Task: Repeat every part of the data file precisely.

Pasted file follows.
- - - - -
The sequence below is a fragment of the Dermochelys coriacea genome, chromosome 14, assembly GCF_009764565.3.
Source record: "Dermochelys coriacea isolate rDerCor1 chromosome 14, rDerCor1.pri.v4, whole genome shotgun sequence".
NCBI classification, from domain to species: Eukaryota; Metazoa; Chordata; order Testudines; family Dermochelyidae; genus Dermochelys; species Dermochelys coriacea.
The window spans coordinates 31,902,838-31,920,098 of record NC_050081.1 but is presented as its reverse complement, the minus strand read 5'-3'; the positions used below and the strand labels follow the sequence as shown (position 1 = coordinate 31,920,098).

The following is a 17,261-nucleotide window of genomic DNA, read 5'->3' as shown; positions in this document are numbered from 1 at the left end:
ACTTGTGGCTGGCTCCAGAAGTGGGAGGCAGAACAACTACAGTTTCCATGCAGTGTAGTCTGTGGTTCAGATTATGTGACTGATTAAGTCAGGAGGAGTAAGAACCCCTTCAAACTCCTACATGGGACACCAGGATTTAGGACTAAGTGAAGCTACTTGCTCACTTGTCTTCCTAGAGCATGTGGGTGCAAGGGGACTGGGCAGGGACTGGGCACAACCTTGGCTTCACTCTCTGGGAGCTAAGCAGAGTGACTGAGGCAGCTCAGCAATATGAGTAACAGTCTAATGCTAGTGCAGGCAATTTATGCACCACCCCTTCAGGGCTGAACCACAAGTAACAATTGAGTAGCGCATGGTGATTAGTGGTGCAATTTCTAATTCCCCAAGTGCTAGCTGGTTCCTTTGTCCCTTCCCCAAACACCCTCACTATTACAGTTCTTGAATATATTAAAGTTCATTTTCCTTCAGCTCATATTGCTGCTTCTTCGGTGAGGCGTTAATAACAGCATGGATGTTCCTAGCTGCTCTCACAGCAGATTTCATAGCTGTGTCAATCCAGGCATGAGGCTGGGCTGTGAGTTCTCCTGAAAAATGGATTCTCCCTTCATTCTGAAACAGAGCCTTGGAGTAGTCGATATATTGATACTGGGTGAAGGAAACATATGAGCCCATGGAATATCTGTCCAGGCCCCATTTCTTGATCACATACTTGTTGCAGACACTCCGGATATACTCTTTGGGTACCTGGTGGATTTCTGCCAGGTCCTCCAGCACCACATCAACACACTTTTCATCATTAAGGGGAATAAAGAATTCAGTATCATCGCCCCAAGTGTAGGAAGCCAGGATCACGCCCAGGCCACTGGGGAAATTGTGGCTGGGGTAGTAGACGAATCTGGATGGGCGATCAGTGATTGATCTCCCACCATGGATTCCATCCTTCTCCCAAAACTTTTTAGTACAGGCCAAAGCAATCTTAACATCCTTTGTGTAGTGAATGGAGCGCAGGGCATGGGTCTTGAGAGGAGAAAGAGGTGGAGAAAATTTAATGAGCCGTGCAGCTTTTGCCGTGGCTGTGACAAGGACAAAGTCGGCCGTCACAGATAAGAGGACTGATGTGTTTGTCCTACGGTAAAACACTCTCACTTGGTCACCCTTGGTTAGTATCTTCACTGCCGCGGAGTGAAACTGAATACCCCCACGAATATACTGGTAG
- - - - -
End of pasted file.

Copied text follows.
The sequence below is a fragment of the Dermochelys coriacea genome, chromosome 14, assembly GCF_009764565.3.
Source record: "Dermochelys coriacea isolate rDerCor1 chromosome 14, rDerCor1.pri.v4, whole genome shotgun sequence".
NCBI classification, from domain to species: Eukaryota; Metazoa; Chordata; order Testudines; family Dermochelyidae; genus Dermochelys; species Dermochelys coriacea.
The window spans coordinates 31,902,838-31,920,098 of record NC_050081.1 but is presented as its reverse complement, the minus strand read 5'-3'; the positions used below and the strand labels follow the sequence as shown (position 1 = coordinate 31,920,098).

The following is a 17,261-nucleotide window of genomic DNA, read 5'->3' as shown; positions in this document are numbered from 1 at the left end:
ACTTGTGGCTGGCTCCAGAAGTGGGAGGCAGAACAACTACAGTTTCCATGCAGTGTAGTCTGTGGTTCAGATTATGTGACTGATTAAGTCAGGAGGAGTAAGAACCCCTTCAAACTCCTACATGGGACACCAGGATTTAGGACTAAGTGAAGCTACTTGCTCACTTGTCTTCCTAGAGCATGTGGGTGCAAGGGGACTGGGCAGGGACTGGGCACAACCTTGGCTTCACTCTCTGGGAGCTAAGCAGAGTGACTGAGGCAGCTCAGCAATATGAGTAACAGTCTAATGCTAGTGCAGGCAATTTATGCACCACCCCTTCAGGGCTGAACCACAAGTAACAATTGAGTAGCGCATGGTGATTAGTGGTGCAATTTCTAATTCCCCAAGTGCTAGCTGGTTCCTTTGTCCCTTCCCCAAACACCCTCACTATTACAGTTCTTGAATATATTAAAGTTCATTTTCCTTCAGCTCATATTGCTGCTTCTTCGGTGAGGCGTTAATAACAGCATGGATGTTCCTAGCTGCTCTCACAGCAGATTTCATAGCTGTGTCAATCCAGGCATGAGGCTGGGCTGTGAGTTCTCCTGAAAAATGGATTCTCCCTTCATTCTGAAACAGAGCCTTGGAGTAGTCGATATATTGATACTGGGTGAAGGAAACATATGAGCCCATGGAATATCTGTCCAGGCCCCATTTCTTGATCACATACTTGTTGCAGACACTCCGGATATACTCTTTGGGTACCTGGTGGATTTCTGCCAGGTCCTCCAGCACCACATCAACACACTTTTCATCATTAAGGGGAATAAAGAATTCAGTATCATCGCCCCAAGTGTAGGAAGCCAGGATCACGCCCAGGCCACTGGGGAAATTGTGGCTGGGGTAGTAGACGAATCTGGATGGGCGATCAGTGATTGATCTCCCACCATGGATTCCATCCTTCTCCCAAAACTTTTTAGTACAGGCCAAAGCAATCTTAACATCCTTTGTGTAGTGAATGGAGCGCAGGGCATGGGTCTTGAGAGGAGAAAGAGGTGGAGAAAATTTAATGAGCCGTGCAGCTTTTGCCGTGGCTGTGACAAGGACAAAGTCGGCCGTCACAGATAAGAGGACTGATGTGTTTGTCCTACGGTAAAACACTCTCACTTGGTCACCCTTGGTTAGTATCTTCACTGCCGCGGAGTGAAACTGAATACCCCCACGAATATACTGGTAG